The cost to my mother for that ‘free’ session was pain, delayed progress, restricted movement, doctor visits and a negative perception towards personal trainers. The personal trainer was not following a program. He started a beginner with an exercise that needed months of prep work. He should have started her with a basic strength and endurance test.
There are actually three phases of learning exercises:
- COGNITIVE. When you are shaky and your body has a hard time adapting to the exercises.
- ASSOCIATIVE. You are less shaky and your body is starting to learn and understand the movements.
- AUTONOMOUS. You can easily do the movements without experiencing any problem.
Only a few variables should be changing in your first four to six weeks in a training program. If your trainer has you doing complex or over stimulating routines, then it’s possible he/she does not understand regressions and progressions of exercise science.
An example of regressions and progression is:
You are new to personal training and you haven’t learned to do a squat properly. You should only be doing bodyweight squats until your movement pattern is mastered. Any faulty movement that is progressed to a more complex or challenging exercise will only create problems later on that may lead to a joint issue or pain. If you go into a training session and you don’t feel completely confident with your squat movement, and the personal trainer has you doing more weights or a squat to a shoulder press on a bosu ball, then he/she just made the exercise more complex without making sure you have mastered the basics.
How do you know are doing something that is overly complex or stimulating to your nervous system?
Your level of mental stress will go up. In other words, you won’t feel successful with each movement. Something feels off. Subconsciously, you know when you are moving correctly, but but you consciously don’t know how to get yourself to move correctly. You need proper direction and guidance from an experienced and educated personal trainer.
Discover the variables that you should work on:
Step 1: Master the 7 core basic exercise patterns which are:
Step 2: Once you have mastered the movements you can begin to progress in a few ways:
- Load: The amount of weight or load you lift with each exercise.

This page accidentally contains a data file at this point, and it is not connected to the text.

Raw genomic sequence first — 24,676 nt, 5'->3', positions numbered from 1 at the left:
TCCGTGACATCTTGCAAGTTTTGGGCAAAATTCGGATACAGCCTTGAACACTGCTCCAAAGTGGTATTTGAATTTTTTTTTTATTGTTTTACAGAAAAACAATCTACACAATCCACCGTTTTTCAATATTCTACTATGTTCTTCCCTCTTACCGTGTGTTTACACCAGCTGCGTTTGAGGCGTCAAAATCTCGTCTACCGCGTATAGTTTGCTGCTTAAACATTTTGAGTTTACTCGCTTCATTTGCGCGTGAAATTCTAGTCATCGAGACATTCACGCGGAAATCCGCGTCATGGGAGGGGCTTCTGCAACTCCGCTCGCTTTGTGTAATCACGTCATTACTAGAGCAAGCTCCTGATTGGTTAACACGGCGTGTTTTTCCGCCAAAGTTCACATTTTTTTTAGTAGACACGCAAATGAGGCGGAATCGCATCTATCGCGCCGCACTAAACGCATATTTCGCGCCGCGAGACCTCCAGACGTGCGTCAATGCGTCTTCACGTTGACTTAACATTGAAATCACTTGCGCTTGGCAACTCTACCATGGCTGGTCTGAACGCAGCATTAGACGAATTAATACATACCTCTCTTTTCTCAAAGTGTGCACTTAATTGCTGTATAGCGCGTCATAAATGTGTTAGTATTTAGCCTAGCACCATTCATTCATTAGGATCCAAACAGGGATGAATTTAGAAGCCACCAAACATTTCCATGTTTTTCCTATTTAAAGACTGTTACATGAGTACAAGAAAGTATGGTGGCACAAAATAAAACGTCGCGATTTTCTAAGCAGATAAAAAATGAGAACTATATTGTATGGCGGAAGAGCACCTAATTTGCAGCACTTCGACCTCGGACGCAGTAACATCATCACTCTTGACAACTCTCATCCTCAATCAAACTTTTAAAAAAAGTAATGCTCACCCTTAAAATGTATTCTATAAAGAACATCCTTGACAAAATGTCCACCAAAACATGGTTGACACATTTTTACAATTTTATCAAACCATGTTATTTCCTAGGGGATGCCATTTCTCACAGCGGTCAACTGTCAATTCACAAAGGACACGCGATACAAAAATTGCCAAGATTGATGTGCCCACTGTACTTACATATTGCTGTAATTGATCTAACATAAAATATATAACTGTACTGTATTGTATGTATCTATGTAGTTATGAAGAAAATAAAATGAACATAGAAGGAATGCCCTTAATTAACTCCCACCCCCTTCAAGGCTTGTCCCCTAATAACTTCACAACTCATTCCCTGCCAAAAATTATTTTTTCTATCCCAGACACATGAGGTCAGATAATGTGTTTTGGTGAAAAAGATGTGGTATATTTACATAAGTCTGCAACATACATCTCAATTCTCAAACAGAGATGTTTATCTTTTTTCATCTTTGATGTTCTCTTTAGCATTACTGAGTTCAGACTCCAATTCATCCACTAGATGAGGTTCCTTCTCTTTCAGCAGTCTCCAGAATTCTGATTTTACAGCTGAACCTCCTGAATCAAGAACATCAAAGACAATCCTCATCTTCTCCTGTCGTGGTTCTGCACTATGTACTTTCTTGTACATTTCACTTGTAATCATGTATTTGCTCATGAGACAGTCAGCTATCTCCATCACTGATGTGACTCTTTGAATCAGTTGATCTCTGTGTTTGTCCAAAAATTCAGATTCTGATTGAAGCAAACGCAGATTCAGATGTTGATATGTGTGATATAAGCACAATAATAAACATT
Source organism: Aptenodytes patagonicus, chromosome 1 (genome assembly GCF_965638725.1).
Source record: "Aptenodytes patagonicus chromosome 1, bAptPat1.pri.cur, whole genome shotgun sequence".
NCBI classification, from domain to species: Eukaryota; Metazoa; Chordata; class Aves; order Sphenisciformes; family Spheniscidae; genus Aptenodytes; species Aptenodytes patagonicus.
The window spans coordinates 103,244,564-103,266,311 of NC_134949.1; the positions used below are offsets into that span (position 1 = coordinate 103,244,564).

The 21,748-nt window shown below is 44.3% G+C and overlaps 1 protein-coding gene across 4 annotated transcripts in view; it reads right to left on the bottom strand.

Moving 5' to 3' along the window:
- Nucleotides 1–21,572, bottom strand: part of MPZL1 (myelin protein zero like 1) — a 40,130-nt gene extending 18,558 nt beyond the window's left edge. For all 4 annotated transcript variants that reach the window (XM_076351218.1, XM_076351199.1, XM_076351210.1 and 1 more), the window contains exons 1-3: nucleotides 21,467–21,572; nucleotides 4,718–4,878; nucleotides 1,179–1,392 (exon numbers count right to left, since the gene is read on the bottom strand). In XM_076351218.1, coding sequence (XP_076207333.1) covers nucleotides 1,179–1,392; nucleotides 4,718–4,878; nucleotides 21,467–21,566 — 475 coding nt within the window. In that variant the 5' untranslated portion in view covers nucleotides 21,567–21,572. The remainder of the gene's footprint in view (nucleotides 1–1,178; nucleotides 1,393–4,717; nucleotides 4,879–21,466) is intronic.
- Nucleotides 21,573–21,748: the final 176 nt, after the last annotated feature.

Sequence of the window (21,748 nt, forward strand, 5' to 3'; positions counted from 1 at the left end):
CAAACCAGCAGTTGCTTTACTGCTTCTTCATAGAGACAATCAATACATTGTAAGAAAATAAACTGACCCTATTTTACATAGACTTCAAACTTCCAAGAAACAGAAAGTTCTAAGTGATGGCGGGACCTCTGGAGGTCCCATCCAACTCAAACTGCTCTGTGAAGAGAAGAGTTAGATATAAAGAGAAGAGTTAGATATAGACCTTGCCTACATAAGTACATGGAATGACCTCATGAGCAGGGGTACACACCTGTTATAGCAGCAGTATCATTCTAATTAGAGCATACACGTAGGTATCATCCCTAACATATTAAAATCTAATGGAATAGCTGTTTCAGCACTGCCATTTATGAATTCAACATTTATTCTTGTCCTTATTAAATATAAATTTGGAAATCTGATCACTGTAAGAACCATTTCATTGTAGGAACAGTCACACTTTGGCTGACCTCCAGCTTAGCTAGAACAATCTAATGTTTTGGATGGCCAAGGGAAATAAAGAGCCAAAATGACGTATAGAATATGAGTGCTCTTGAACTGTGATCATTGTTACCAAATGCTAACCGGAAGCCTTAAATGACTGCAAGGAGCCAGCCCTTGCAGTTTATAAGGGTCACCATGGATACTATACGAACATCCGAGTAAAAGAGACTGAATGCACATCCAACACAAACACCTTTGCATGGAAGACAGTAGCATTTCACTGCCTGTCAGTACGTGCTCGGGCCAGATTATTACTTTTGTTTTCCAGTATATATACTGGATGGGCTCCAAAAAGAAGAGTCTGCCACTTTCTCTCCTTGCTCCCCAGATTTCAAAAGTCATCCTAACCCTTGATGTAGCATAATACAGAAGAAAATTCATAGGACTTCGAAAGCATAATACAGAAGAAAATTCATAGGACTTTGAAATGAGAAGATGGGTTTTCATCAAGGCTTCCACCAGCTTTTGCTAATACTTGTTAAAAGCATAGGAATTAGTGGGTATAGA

- Volume: The number of reps and sets of the exercise you do.
- Intensity: The amount of physical power that the body uses when performing an activity. For example, exercise intensity defines how hard the body has to work to walk a mile in 20 minutes.
Other variables that can be manipulated are:
- Complexity: An example would be doing compound movements like a squat to a row.
- Reducing stability: An example of that would be doing a one leg shoulder press.
Step 3: Progress and train properly: Below are typical progressions when it comes to strength training.
- Start off with muscular endurance. 12-20 reps, 2-3 sets
- Progress to hypertrophy training. 8-12 reps, 3-6 sets
- Progress to strength training. 4-8 reps, 4-6 sets
- Progress to power exercises. 2-5 reps, 4-6 sets
The example above is the most basic training model. But when you work with the right training professional, he/she can manipulate the variables to maximize results in a short period of time.
At EarthFIT, we use a unique training method where we incorporate the 7 core exercises with strength, endurance, aerobic, anaerobic, flexibility, mobility, recovery and cool down training throughout the week. These compact 30-minute sessions produce optimal results. Because of its success, this formula has produced a cult like following by our clients.
I AM IN GREAT SHAPE AND LOVE WORKING OUT, SO NOW I AM A PERSONAL TRAINER. It’s not uncommon for a person to want to become a personal trainer because they love working out and are in great shape. But these are not qualifications for being a trainer.
EarthFIT only employs personal trainers with a minimum of a Bachelor’s degree in a related field, a high level national certification, and successful completion of a 3-month intensive in-house training program where they acquire the two in-house certifications to ensure they have the emotional intelligence (along with the science) and right-brained activity to execute programming properly. (More on the right brain and left brain later.)